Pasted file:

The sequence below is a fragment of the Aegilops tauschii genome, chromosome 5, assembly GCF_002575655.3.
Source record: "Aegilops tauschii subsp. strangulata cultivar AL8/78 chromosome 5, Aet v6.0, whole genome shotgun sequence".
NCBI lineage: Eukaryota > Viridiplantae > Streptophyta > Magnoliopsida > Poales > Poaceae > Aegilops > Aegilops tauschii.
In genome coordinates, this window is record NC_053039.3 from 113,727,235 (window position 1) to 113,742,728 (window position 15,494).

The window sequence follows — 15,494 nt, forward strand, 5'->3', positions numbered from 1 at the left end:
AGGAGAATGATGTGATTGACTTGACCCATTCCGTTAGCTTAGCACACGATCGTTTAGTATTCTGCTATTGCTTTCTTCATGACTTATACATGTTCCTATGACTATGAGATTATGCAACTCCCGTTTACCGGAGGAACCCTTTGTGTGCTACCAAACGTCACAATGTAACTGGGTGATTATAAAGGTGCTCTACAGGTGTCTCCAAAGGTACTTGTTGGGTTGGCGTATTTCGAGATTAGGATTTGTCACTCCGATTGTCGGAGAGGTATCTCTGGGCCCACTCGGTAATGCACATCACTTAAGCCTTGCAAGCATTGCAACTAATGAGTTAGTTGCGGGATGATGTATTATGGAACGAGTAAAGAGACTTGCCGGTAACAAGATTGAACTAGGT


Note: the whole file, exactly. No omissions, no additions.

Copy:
The sequence below is a fragment of the Aegilops tauschii genome, chromosome 5, assembly GCF_002575655.3.
Source record: "Aegilops tauschii subsp. strangulata cultivar AL8/78 chromosome 5, Aet v6.0, whole genome shotgun sequence".
NCBI lineage: Eukaryota > Viridiplantae > Streptophyta > Magnoliopsida > Poales > Poaceae > Aegilops > Aegilops tauschii.
In genome coordinates, this window is record NC_053039.3 from 113,727,235 (window position 1) to 113,742,728 (window position 15,494).

The window sequence follows — 15,494 nt, forward strand, 5'->3', positions numbered from 1 at the left end:
AGGAGAATGATGTGATTGACTTGACCCATTCCGTTAGCTTAGCACACGATCGTTTAGTATTCTGCTATTGCTTTCTTCATGACTTATACATGTTCCTATGACTATGAGATTATGCAACTCCCGTTTACCGGAGGAACCCTTTGTGTGCTACCAAACGTCACAATGTAACTGGGTGATTATAAAGGTGCTCTACAGGTGTCTCCAAAGGTACTTGTTGGGTTGGCGTATTTCGAGATTAGGATTTGTCACTCCGATTGTCGGAGAGGTATCTCTGGGCCCACTCGGTAATGCACATCACTTAAGCCTTGCAAGCATTGCAACTAATGAGTTAGTTGCGGGATGATGTATTATGGAACGAGTAAAGAGACTTGCCGGTAACAAGATTGAACTAGGT